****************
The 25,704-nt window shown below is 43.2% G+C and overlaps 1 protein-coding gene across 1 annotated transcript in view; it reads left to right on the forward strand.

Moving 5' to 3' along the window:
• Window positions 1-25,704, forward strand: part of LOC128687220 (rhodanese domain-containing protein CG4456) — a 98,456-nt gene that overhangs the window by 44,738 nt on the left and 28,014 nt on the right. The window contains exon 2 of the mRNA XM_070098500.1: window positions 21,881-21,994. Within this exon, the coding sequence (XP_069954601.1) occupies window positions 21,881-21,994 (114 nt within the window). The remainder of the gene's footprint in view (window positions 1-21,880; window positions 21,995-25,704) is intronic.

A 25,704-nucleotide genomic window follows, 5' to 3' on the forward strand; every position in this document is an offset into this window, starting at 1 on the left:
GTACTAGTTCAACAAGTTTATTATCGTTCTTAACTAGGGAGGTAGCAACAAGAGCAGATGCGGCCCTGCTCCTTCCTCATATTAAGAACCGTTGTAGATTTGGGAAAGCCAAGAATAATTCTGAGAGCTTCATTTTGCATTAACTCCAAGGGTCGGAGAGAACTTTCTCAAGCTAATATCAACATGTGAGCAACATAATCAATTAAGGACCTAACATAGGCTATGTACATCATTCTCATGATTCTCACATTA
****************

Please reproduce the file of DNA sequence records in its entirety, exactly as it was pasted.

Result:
The 25,704-nt window shown below is 43.2% G+C and overlaps 1 protein-coding gene across 1 annotated transcript in view; it reads left to right on the forward strand.

Moving 5' to 3' along the window:
• Window positions 1-25,704, forward strand: part of LOC128687220 (rhodanese domain-containing protein CG4456) — a 98,456-nt gene that overhangs the window by 44,738 nt on the left and 28,014 nt on the right. The window contains exon 2 of the mRNA XM_070098500.1: window positions 21,881-21,994. Within this exon, the coding sequence (XP_069954601.1) occupies window positions 21,881-21,994 (114 nt within the window). The remainder of the gene's footprint in view (window positions 1-21,880; window positions 21,995-25,704) is intronic.

A 25,704-nucleotide genomic window follows, 5' to 3' on the forward strand; every position in this document is an offset into this window, starting at 1 on the left:
GTACTAGTTCAACAAGTTTATTATCGTTCTTAACTAGGGAGGTAGCAACAAGAGCAGATGCGGCCCTGCTCCTTCCTCATATTAAGAACCGTTGTAGATTTGGGAAAGCCAAGAATAATTCTGAGAGCTTCATTTTGCATTAACTCCAAGGGTCGGAGAGAACTTTCTCAAGCTAATATCAACATGTGAGCAACATAATCAATTAAGGACCTAACATAGGCTATGTACATCATTCTCATGATTCTCACATTA